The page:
Why is Franklin so bullish on Rubenzer? History. 

At Scottsdale (Ariz.) Saguaro, Rubenzer set a national high school record for career completion percentage (496-for-689, 71.9%) and Arizona state career records for career passing yards (9,645) and touchdown passes (132) while throwing only 13 picks.

"He was the most accurate passer in the history of high school football when he graduated," Franklin says. "I think Jake Browning beat his accuracy record the next year for a career, but Luke is incredibly accurate, and he's a really competitive kid, and he's a good runner. He's not an average runner; he's a good runner. He can make plays with his feet. He's got a natural ability to run the ball and make people miss, make plays in space, to avoid the rush, to be that dynamic guy that you kind of get excited when he gets pressured, because he's probably going to make them miss."

Rubenzer's time on the other side of the ball, Franklin thinks, can only help him.

"He's had some good games, he's had two picks, he had a game where he had 16 tackles, I mean, the kid played well and helped us win ballgames," Franklin says. "He accomplished his goal, and I think it'll do nothing but make him better. I think it makes him a better quarterback, going through that."

Franklin cites Ryan Tannehill's career at Texas A&M as evidence. During Tannehill's first two years in College Station, he attempted a grand total of nine passes. During those years, though, he amassed a total of 101 receptions for 1,453 receiving yards and nine touchdowns. When he moved to quarterback as a junior, he compiled a 62.6% completion rate (479-for-765), 5,382 passing yards and 42 touchdowns to 21 interceptions.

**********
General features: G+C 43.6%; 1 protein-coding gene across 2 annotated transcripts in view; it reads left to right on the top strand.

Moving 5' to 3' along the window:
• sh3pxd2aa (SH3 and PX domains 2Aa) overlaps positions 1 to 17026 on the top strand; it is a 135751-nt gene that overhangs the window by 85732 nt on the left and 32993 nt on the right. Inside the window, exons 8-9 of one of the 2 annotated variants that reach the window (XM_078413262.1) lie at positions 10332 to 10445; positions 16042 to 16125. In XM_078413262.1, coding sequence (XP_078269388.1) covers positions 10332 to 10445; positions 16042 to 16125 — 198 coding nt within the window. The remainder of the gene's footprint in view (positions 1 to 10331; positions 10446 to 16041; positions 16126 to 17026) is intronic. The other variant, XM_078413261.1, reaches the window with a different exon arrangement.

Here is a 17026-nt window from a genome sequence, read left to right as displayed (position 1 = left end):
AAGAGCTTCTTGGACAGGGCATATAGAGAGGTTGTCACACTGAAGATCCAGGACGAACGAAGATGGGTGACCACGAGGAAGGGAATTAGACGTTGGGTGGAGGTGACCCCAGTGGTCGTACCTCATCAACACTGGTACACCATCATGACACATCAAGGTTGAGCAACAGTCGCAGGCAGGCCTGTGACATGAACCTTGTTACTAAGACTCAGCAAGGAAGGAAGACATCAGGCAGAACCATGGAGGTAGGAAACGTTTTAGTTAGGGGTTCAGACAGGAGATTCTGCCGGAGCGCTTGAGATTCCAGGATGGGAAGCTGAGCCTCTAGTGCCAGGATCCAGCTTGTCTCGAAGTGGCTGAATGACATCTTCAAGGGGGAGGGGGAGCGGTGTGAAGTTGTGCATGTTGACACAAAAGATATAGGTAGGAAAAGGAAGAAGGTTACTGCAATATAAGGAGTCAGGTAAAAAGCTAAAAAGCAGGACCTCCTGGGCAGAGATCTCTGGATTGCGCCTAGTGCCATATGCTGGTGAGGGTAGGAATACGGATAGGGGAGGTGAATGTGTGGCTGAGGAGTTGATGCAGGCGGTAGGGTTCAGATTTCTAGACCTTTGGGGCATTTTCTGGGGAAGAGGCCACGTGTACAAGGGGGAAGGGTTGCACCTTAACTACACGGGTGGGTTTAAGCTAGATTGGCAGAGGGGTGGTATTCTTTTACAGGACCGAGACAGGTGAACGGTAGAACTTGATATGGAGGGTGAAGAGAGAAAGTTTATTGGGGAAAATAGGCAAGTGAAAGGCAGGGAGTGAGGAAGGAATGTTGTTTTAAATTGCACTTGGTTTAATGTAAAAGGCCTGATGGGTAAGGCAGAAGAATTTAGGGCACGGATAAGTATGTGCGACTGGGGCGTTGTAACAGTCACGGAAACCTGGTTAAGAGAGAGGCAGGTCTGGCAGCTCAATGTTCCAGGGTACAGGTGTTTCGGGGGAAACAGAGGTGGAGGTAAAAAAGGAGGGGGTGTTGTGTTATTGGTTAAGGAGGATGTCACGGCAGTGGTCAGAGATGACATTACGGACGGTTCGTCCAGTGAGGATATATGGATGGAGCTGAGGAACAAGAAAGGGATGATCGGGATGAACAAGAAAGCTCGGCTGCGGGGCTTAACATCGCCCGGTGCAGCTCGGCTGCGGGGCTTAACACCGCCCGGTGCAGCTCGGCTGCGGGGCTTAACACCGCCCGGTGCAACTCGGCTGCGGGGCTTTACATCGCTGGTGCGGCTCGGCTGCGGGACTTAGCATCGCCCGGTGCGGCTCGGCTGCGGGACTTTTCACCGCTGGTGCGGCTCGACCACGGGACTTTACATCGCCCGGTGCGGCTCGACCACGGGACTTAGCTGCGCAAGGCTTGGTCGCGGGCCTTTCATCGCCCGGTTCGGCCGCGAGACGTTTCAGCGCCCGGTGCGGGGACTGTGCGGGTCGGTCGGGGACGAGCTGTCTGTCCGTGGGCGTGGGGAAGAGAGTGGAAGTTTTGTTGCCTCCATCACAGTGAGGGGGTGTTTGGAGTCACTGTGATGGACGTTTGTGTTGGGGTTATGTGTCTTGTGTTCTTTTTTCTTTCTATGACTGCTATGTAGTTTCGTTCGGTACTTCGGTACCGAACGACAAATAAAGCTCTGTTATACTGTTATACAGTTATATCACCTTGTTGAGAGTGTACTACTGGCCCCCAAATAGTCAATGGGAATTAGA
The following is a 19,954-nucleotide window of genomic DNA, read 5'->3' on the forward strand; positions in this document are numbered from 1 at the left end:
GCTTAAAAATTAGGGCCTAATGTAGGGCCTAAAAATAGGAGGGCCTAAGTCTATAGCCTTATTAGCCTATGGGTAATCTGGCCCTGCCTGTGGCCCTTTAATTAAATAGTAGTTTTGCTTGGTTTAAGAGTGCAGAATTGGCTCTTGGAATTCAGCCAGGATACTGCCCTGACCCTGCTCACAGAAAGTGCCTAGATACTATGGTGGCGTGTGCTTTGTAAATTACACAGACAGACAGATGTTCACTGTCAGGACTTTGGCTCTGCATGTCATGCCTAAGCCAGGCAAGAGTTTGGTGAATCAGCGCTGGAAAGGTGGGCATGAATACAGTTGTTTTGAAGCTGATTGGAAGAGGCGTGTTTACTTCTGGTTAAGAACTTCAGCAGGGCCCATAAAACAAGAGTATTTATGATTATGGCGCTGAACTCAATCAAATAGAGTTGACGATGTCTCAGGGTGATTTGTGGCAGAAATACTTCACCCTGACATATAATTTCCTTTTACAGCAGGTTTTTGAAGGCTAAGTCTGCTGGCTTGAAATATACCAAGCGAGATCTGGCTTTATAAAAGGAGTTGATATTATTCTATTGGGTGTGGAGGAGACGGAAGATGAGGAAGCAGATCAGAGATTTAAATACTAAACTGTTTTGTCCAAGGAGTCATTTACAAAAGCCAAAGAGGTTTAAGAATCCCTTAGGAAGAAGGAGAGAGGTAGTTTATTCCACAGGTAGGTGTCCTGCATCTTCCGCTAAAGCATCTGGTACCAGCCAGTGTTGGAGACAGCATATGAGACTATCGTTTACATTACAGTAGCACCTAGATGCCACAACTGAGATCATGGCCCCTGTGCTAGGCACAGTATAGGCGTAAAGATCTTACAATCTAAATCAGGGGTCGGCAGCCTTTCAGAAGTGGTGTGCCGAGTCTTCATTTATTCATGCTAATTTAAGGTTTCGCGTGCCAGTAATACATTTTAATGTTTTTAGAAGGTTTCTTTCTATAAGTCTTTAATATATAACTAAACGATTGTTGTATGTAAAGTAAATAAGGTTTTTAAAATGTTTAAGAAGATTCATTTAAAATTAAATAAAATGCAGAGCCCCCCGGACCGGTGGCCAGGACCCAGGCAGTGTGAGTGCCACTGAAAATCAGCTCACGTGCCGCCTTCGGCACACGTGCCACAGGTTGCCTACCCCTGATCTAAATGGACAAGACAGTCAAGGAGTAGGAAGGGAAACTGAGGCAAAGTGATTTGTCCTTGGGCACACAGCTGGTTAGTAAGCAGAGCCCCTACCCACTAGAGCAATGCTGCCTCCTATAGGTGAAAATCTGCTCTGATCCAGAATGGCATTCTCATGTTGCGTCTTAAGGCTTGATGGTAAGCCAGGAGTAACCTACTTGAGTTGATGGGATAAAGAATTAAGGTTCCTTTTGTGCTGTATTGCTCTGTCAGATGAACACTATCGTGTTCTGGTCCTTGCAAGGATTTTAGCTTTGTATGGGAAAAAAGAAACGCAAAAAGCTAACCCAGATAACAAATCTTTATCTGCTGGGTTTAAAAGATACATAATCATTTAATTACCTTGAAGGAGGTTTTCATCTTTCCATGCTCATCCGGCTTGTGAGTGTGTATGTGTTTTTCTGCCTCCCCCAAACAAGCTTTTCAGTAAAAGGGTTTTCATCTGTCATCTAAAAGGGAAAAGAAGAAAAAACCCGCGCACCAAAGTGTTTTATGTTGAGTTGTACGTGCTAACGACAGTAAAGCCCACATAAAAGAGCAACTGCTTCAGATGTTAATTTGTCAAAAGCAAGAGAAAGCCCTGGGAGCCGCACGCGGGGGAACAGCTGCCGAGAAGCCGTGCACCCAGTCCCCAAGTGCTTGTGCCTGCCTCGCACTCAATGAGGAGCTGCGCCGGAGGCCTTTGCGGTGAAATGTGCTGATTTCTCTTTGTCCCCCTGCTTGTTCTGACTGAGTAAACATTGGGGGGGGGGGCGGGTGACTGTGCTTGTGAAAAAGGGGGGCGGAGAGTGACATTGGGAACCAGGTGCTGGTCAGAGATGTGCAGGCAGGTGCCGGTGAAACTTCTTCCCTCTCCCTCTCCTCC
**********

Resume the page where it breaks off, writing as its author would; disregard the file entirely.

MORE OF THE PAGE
"When we played them the first year that we were at La Tech, and we played A&M, he was playing wide receiver, and when you're that good a player, it helps to go play other stuff," Franklin says. "I think, with Luke, it's the same thing."

Ross Bowers

"I think Ross'll surprise you," says Franklin. "I think he's got a little bit of moxie about him to where he'll be a decent runner, kind of like Jared. Jared would make plays when nobody thought he could make a play running. He'd feel pressure, pull the ball down, pick up 12 yards and out-run two D-linemen that he shouldn't outrun. I think Ross'll be similar to that, but he does have a good, live arm, and he's got a really good skill set, and he's a tough kid. That's the one thing about all those kids -- they're all tough kids." Bowers's full front flip in the Washington state title game notwithstanding, Bowers is not a runner. He's very much a pocket passer, but for the first half of the season, it didn't look like he'd make much headway. It took, Franklin says, a stern talking-to, in order to get the most out of the freshman, who enrolled early a year ago.

"The biggest thing for him was learning how to work, because he didn't work very hard when he came in, to be a good player," Franklin says. "I think it's the mental thing of going, 'Well, I'm not going to play,' and it took him about halfway through the season before he figured out, 'If I don't work, I'll never play a snap,' because that was relayed to him in a very stern way."